BPA Exposure In Utero May Increase Risk of Breast Cancer Later

by , 10/07/11

National Breast Cancer Awareness Month is in it’s 25th year, and it’s cool to celebrate and support the cause. However, you should avoid supporting the cause via questionable products, such as pink-washed bottled water. Especially in light of a new research linking BPA (readily found in most plastic water bottles) to breast cancer. A recent study published in Molecular Endocrinology, found that bisphenol A (BPA) may alter long-term hormone response and breast development, thus increasing the risk of developing breast cancer later in life. Not good news, especially since study authors go on to say that not only is BPA one of the highest-volume chemicals produced worldwide, but also it’s been detected in the body fluids of more than 90% of the human population. This new research was conducted with mice, not humans, but evidence points to a real link between BPA and breast cancer.

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Photo © Flickr user Andrea_44

The researchers, based at the Swiss Institute for Experimental Cancer Research, point out that they can’t prove that BPA causes breast cancer, but they have shown that perinatal exposure to, “Environmentally relevant doses of BPA” can alter an individual’s long-term hormone response, which in turn, can increase the risk of later developing breast cancer. Just what is an, “Environmentally relevant dose of BPA?” Well, in order to mimic human exposure, researchers added BPA to the drinking water of mice. The amount of BPA added to the water was the same amount typically found in average beverages and food that are stored in BPA-laden containers, fcanned food items for example. After weaning, any female mice babies born from the BPA-consuming parents were housed in a BPA-free environment. Although moved to a safer environment, these female mice still showed an increased response to the hormone progesterone and exhibited a 1.5 fold increase in cell numbers in their milk ducts. Both the previous issues are linked to an increased risk of getting breast cancer later in life.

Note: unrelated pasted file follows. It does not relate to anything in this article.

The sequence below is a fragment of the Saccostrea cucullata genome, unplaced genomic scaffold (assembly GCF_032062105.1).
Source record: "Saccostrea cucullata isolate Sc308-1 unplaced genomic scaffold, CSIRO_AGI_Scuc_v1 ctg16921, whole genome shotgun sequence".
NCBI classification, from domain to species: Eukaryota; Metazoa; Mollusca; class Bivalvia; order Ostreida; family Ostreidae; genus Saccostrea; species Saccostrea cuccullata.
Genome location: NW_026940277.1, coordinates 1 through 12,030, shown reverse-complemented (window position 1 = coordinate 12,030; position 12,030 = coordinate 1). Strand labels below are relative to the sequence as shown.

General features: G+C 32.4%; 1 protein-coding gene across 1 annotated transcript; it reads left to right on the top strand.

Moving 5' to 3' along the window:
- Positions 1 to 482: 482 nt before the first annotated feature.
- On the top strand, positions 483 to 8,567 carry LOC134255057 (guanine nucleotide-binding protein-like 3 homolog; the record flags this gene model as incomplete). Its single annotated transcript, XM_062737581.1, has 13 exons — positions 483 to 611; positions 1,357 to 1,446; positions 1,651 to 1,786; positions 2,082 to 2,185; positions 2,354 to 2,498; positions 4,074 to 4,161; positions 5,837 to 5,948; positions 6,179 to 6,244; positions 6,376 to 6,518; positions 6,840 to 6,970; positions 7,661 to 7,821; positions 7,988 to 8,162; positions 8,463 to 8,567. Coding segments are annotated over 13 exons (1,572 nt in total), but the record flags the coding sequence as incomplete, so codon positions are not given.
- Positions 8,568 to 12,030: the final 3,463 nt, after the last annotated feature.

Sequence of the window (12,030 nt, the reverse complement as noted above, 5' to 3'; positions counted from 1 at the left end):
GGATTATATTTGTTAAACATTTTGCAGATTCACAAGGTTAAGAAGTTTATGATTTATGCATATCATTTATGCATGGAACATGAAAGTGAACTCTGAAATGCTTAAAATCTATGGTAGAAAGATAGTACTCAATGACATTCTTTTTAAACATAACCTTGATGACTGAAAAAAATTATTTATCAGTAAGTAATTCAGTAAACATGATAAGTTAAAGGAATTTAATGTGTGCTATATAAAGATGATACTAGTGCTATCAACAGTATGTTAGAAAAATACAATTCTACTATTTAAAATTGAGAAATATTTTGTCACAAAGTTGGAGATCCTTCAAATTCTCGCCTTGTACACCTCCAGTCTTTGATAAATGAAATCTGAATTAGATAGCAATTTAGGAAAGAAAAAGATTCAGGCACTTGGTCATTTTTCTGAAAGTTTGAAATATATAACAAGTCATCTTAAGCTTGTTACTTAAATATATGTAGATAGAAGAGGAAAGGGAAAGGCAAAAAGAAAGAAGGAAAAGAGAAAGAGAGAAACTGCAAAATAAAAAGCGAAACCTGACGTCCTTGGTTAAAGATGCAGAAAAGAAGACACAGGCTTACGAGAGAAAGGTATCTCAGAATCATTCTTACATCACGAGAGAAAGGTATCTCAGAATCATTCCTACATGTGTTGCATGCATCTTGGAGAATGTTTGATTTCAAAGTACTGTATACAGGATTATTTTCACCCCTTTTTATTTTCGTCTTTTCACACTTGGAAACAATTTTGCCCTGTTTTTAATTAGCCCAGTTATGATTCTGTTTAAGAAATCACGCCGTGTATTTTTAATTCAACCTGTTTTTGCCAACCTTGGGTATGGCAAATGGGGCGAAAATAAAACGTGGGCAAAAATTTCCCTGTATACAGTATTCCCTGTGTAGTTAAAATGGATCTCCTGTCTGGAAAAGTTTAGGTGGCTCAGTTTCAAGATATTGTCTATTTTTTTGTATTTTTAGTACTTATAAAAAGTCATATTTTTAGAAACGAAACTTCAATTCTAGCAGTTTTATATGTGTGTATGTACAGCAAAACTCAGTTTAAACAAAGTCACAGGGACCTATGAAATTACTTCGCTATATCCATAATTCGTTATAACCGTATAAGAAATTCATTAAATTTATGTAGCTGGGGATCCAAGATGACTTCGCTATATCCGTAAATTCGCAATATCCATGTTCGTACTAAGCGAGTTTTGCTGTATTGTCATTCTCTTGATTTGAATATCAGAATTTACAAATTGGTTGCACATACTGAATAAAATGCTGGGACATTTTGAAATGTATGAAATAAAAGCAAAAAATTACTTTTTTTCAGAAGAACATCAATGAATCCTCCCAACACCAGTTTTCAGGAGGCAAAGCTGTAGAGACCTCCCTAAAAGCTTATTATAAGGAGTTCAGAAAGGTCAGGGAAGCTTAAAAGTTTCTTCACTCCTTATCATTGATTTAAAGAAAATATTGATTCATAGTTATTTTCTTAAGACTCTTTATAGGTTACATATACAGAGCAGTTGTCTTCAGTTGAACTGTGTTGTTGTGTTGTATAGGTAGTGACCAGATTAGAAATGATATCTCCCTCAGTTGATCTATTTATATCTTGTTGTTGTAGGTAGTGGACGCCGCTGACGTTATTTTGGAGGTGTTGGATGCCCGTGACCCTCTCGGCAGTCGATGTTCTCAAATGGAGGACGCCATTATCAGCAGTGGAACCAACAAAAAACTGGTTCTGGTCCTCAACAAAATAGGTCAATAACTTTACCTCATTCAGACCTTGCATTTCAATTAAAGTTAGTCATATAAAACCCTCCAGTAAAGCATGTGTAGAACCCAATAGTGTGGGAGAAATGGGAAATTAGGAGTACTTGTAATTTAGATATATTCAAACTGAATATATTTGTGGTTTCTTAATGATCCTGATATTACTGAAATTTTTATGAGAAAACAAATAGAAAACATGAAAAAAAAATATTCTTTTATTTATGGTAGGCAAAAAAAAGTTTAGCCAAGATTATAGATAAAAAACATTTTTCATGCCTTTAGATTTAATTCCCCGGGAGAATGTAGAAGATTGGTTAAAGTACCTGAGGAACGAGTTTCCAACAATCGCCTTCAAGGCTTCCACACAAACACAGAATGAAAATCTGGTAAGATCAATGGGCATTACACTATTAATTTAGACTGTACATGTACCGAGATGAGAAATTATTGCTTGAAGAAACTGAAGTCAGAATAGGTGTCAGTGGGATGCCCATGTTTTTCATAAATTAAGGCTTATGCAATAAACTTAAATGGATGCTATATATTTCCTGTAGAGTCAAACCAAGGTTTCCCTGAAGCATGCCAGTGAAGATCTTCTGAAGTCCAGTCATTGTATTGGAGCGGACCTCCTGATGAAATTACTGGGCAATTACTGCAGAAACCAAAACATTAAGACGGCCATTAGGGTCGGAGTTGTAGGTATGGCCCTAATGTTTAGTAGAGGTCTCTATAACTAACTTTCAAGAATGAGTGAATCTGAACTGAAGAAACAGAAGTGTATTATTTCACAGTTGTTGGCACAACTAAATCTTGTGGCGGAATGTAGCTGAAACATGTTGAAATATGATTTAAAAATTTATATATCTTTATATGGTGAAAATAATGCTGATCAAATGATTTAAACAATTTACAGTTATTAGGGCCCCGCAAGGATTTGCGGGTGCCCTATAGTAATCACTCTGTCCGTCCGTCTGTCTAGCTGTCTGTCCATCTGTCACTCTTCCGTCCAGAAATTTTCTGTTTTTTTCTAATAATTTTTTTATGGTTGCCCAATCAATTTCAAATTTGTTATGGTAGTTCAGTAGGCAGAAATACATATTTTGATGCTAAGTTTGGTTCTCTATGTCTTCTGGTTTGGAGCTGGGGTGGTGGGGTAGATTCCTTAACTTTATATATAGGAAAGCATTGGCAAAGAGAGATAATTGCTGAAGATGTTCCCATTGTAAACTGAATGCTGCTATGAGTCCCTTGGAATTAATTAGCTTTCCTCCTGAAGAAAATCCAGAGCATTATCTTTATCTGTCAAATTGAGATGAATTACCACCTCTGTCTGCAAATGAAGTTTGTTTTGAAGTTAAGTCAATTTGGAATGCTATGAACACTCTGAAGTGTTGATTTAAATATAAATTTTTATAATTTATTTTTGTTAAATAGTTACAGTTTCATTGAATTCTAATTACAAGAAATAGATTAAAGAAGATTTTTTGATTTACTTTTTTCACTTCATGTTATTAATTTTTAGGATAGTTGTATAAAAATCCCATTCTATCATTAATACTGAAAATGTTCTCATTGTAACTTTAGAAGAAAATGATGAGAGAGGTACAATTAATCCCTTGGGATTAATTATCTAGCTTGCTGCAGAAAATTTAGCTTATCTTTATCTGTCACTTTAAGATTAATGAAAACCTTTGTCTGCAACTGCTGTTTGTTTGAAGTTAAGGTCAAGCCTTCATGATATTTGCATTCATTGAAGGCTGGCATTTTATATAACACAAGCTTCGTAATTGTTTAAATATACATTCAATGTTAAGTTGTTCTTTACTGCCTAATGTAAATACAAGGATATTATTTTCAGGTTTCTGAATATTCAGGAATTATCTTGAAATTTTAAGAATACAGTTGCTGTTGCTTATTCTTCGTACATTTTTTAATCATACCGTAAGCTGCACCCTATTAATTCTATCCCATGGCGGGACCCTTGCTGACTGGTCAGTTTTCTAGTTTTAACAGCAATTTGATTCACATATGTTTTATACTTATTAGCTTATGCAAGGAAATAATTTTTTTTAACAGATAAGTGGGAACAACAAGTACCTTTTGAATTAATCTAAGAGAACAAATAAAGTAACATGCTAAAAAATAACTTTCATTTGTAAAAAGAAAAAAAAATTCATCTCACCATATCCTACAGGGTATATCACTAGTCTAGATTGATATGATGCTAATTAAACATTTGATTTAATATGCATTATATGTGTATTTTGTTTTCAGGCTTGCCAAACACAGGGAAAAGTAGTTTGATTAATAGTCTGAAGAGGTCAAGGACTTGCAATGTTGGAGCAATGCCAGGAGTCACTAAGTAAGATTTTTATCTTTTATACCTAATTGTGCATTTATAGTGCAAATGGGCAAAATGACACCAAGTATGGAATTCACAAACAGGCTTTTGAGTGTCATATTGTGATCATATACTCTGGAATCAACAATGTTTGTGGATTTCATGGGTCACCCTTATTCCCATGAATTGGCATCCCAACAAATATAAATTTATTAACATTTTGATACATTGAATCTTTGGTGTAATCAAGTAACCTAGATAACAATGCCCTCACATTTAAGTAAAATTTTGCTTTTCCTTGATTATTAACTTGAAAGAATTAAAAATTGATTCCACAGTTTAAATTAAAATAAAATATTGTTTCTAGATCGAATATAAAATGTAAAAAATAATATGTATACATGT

Research just keeps on linking BPA exposure to health problems, so your best bet is to avoid BPA when possible, especially while pregnant and breastfeeding.

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Lead photo © Flickr user diongillard

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